What's more, five years ago Fortune boldly scrapped company requirements that employees punch a clock. Yet, counter-intuitively, employee punctuality improved.

Deng Daohong further notes that the key to managing Post-90 staff is excellent communications and leadership skills among supervisors in the trenches. One major Chinese automaker even bought out entire blocks of a class on communication and leadership, filling the classroom several times in a row.

When the subject of the Post-90 Generation comes up, it's easy for one to draw an association with the tragic string of suicides at Foxconn workers' dormitories. But Sun unflinchingly insists that such a thing could never happen at Fortune.

Fortune provides no worker dormitories.

"We conducted an opinion poll and found employees don't like them, so we switched to a housing allowance," Sun says, adding that the company found young employees were relatively more able to stay on track as long as they had support from family and a good home life.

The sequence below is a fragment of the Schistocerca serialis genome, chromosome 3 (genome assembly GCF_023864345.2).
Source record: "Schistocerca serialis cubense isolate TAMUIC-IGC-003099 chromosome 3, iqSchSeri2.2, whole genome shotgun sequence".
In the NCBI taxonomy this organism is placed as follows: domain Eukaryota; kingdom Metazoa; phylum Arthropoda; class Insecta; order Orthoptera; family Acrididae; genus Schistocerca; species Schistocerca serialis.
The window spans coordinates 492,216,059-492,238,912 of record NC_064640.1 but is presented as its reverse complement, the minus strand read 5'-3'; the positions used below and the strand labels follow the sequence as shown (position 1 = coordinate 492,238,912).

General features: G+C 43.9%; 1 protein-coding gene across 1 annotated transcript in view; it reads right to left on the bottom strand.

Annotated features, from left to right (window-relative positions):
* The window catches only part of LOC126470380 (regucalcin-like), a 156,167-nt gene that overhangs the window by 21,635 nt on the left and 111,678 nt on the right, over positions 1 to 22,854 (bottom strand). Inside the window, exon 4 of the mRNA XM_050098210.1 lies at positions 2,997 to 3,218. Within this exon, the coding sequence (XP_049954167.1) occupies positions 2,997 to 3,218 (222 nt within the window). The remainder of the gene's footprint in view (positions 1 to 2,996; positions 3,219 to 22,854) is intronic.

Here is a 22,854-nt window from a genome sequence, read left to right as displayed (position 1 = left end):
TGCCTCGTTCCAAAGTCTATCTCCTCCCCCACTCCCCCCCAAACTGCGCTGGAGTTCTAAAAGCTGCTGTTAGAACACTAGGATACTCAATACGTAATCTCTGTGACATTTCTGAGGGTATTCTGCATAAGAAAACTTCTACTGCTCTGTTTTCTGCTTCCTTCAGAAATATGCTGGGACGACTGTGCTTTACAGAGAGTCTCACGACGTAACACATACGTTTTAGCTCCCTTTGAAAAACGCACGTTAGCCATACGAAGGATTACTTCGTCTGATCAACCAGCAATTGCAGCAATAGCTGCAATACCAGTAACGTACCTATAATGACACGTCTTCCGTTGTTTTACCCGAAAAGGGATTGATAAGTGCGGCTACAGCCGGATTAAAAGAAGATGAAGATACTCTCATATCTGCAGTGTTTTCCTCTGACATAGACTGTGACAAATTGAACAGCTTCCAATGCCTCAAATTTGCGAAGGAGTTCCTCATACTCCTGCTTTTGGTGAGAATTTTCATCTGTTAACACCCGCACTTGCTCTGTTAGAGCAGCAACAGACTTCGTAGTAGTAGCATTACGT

Starbucks Taiwan president Hsu Kuang-yu has also found that delegating an appropriate level of authority can win hearts and minds among the Post-90 Generation. Starbucks began giving shop managers the authority to hire new staff so there would be continuity in recruiting, training and employee retention, strengthening employee relations and even the staff relationship with the surrounding community.

Shen Yang reveals that a number of state-owned enterprises and Internet companies have contracted him to conduct "Corporate reputation management" surveys. In handling the Internet-oriented Post-90 Generation, a number of companies have begun collecting employee and corporate critiques via micro-bloggers to serve as a basis for improving the company.

With the entry of the Post-90 Generation into the workforce, management textbooks will have to turn to the next page. Whoever is first in comprehending that reading assignment will be the first to ride the crest of the competitive wave.


Nie Yong

Wuhan
19 years old

Fortune Electric Co., Ltd. staff member

Born, raised, schooled and working all in the same two sq. km area in Wuhan's Donghu and Xihu Districts, he's an offbeat Post-90 Generation tech geek. Nie relies mostly on his bicycle to get around. He's never left home but yearns to roam the outside world, and the further away the better. He dreams of pulling together enough funds to "travel through Africa."